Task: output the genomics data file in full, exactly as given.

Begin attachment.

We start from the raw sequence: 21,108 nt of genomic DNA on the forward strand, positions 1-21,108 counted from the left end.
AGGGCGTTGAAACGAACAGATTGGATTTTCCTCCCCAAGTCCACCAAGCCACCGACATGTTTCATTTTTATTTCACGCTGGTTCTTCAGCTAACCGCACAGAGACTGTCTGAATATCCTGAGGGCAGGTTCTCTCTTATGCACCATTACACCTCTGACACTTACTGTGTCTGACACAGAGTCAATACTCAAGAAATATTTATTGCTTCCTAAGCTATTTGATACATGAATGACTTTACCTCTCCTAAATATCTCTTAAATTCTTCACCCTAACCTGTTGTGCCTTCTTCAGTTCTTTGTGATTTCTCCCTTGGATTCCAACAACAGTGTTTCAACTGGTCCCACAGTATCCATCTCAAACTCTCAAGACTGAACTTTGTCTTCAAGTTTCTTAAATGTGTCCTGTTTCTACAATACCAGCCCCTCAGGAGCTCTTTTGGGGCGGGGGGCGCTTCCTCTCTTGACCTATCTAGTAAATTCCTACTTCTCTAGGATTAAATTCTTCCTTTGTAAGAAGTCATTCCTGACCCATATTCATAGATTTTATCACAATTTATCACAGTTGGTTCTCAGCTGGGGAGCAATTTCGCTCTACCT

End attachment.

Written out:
We start from the raw sequence: 21,108 nt of genomic DNA on the forward strand, positions 1-21,108 counted from the left end.
AGGGCGTTGAAACGAACAGATTGGATTTTCCTCCCCAAGTCCACCAAGCCACCGACATGTTTCATTTTTATTTCACGCTGGTTCTTCAGCTAACCGCACAGAGACTGTCTGAATATCCTGAGGGCAGGTTCTCTCTTATGCACCATTACACCTCTGACACTTACTGTGTCTGACACAGAGTCAATACTCAAGAAATATTTATTGCTTCCTAAGCTATTTGATACATGAATGACTTTACCTCTCCTAAATATCTCTTAAATTCTTCACCCTAACCTGTTGTGCCTTCTTCAGTTCTTTGTGATTTCTCCCTTGGATTCCAACAACAGTGTTTCAACTGGTCCCACAGTATCCATCTCAAACTCTCAAGACTGAACTTTGTCTTCAAGTTTCTTAAATGTGTCCTGTTTCTACAATACCAGCCCCTCAGGAGCTCTTTTGGGGCGGGGGGCGCTTCCTCTCTTGACCTATCTAGTAAATTCCTACTTCTCTAGGATTAAATTCTTCCTTTGTAAGAAGTCATTCCTGACCCATATTCATAGATTTTATCACAATTTATCACAGTTGGTTCTCAGCTGGGGAGCAATTTCGCTCTACCT